Publication Place: United States
Topic(s):
Education & Workforce See topic collection
,
Healthcare Disparities See topic collection
,
Opioids & Substance Use See topic collection
8
"Like Yin and Yang": Perceptions of Methamphetamine Benefits and Consequences Among People Who Use Opioids in Rural Communities
Type: Journal Article
Authors: Robin Baker, Gillian Leichtling, Christi Hildebran, Cristi Pinela, Elizabeth Needham Waddell, Claire Sidlow, Judith M. Leahy, P. T. Korthuis
Year: 2021
Source:
Baker R, Leichtling G, Hildebran C, Pinela C, Waddell EN, Sidlow C, et al. "Like Yin and Yang": Perceptions of Methamphetamine Benefits and Consequences Among People Who Use Opioids in Rural Communities. Journal Of Addiction Medicine 2021;15:34-39, . https://doi.org/10.1097/ADM.0000000000000669.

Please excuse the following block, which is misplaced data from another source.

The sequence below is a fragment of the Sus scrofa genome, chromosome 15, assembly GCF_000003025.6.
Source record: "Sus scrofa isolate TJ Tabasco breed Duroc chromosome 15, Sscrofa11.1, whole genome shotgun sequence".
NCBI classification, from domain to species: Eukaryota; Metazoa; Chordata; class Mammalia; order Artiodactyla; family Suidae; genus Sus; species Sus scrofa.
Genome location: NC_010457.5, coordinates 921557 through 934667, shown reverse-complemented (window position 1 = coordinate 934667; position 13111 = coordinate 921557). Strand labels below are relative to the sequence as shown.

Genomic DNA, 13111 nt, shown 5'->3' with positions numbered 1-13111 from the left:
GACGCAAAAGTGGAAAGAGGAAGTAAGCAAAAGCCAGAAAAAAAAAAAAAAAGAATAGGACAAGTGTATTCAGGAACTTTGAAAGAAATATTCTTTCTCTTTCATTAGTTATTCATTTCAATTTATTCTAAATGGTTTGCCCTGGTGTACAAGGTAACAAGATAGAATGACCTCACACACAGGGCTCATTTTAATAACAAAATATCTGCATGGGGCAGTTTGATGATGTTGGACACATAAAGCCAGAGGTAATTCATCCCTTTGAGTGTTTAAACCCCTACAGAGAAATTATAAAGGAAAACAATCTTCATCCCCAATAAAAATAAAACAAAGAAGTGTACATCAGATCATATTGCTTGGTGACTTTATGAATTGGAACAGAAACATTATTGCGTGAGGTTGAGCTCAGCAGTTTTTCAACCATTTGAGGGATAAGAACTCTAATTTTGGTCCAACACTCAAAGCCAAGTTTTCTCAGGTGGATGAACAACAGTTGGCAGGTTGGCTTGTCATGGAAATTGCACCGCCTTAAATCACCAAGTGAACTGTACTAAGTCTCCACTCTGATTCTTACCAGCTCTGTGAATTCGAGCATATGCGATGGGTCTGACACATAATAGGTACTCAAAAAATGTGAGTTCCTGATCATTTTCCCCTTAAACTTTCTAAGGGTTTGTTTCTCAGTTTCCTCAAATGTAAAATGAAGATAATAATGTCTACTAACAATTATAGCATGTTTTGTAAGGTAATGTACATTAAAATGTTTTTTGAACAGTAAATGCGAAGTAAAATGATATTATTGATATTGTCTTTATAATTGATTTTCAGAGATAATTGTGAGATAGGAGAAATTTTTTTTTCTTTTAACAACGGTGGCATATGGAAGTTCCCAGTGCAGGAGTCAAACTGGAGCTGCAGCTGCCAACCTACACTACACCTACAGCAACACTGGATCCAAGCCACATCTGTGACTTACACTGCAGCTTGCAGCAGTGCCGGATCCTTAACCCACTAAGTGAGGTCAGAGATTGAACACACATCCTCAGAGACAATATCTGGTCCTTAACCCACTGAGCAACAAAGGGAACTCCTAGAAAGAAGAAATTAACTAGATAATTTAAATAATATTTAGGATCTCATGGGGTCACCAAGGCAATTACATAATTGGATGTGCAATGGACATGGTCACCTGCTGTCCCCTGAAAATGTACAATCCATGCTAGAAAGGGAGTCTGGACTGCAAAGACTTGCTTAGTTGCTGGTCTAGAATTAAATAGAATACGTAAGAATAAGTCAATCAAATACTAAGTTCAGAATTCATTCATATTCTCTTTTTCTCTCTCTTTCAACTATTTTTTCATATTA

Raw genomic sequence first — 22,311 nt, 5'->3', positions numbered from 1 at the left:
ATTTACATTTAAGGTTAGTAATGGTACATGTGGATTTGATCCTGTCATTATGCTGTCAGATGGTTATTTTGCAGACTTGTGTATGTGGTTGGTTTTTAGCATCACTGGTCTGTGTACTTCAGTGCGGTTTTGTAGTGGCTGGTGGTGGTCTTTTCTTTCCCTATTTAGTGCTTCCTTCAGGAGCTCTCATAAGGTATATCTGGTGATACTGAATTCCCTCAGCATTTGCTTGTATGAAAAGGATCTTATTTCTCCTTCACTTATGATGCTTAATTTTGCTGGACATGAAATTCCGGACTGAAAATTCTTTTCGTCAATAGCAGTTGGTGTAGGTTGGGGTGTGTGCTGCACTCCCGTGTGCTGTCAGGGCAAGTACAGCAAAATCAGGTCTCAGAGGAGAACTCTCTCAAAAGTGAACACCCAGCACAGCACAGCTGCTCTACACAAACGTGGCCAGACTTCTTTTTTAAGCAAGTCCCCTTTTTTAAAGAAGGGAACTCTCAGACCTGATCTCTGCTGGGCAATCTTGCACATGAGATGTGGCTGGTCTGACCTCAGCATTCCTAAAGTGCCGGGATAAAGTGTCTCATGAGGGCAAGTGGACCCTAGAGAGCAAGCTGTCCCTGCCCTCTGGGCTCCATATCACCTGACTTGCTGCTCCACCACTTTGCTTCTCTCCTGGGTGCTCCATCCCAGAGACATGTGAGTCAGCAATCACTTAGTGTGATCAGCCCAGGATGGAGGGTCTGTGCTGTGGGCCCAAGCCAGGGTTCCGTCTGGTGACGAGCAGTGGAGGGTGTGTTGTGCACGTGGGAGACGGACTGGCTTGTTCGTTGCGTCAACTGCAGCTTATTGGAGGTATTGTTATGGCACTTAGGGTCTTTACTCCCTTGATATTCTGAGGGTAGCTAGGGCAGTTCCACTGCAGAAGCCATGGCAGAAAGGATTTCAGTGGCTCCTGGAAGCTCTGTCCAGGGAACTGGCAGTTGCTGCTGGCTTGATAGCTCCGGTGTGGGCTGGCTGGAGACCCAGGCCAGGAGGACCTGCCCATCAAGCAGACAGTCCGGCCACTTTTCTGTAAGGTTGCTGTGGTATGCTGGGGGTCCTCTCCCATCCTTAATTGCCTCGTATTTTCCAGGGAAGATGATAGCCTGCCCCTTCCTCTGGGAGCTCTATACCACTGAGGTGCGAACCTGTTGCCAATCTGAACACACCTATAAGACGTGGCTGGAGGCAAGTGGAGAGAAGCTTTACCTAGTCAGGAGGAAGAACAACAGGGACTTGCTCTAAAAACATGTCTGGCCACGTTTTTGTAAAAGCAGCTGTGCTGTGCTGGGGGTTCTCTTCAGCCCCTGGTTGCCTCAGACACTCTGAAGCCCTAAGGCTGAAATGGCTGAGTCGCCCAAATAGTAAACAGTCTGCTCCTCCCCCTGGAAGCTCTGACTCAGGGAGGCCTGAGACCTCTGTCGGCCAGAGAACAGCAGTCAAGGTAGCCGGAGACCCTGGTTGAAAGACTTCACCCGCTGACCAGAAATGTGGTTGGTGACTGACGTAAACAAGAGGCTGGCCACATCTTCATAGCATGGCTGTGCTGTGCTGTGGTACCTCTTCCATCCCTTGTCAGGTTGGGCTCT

Publication Place: Baltimore, Maryland
Topic(s):
Healthcare Disparities See topic collection
,
Opioids & Substance Use See topic collection
9
"Now We Are Seeing the Tides Wash In": Trauma and the Opioid Epidemic in Rural Appalachian Ohio
Type: Journal Article
Authors: C. A. Schalkoff, E. L. Richard, H. M. Piscalko, A. L. Sibley, D. L. Brook, K. E. Lancaster, W. C. Miller, V. F. Go
Year: 2021
Source:
Schalkoff CA, Richard EL, Piscalko HM, Sibley AL, Brook DL, Lancaster KE, et al. "Now We Are Seeing the Tides Wash In": Trauma and the Opioid Epidemic in Rural Appalachian Ohio. Substance Use & Misuse 2021;56:650-659, . https://doi.org/10.1080/10826084.2021.1887248.
Abstract: